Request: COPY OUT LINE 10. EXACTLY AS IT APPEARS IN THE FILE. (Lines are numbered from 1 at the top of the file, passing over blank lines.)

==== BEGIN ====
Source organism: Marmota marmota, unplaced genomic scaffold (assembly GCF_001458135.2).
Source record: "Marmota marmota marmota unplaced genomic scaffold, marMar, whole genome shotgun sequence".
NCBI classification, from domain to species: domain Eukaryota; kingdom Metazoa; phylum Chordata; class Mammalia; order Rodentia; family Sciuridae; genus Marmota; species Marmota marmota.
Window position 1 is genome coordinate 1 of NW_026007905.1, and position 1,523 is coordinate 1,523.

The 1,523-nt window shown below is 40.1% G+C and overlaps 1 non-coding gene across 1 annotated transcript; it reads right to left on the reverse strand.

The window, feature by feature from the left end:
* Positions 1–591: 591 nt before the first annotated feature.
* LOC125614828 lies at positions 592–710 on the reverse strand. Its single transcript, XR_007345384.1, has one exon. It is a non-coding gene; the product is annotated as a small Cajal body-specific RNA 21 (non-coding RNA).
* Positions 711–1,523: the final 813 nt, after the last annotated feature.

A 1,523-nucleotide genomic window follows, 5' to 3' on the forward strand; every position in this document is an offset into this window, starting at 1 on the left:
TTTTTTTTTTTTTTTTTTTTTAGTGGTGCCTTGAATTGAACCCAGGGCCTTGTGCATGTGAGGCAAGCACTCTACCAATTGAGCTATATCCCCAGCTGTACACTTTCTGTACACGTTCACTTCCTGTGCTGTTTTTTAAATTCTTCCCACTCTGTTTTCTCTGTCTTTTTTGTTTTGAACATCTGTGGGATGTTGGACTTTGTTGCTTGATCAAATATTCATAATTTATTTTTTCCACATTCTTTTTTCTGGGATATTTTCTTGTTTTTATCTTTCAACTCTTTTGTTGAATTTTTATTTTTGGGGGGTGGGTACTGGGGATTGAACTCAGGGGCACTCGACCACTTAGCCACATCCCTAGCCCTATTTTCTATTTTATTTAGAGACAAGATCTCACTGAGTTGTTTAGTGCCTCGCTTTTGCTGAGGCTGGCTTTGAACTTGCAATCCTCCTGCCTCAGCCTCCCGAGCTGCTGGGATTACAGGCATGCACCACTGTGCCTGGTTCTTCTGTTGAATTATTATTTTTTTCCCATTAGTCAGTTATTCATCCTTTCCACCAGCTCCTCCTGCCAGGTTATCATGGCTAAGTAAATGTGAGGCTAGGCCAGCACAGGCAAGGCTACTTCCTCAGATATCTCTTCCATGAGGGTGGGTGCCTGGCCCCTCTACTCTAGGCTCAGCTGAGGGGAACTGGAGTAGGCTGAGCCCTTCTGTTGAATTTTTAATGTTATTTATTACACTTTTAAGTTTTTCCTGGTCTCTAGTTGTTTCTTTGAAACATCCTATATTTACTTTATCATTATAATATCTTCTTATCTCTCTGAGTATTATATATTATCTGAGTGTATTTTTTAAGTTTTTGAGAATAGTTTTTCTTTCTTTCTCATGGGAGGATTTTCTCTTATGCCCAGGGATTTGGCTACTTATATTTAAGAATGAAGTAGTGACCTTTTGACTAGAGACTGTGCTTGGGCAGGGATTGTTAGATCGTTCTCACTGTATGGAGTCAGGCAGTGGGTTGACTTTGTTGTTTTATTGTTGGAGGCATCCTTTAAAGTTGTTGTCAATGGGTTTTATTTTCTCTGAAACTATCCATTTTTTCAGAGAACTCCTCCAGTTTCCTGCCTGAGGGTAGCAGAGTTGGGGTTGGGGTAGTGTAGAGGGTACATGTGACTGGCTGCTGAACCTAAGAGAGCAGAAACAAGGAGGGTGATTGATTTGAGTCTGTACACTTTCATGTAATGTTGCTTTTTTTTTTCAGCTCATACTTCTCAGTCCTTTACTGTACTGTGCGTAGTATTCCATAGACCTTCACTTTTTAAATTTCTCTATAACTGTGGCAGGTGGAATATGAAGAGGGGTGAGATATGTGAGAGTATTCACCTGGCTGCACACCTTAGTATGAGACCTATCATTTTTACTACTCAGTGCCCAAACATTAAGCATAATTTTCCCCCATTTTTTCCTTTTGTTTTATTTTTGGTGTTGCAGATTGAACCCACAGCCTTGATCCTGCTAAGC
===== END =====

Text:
A 1,523-nucleotide genomic window follows, 5' to 3' on the forward strand; every position in this document is an offset into this window, starting at 1 on the left: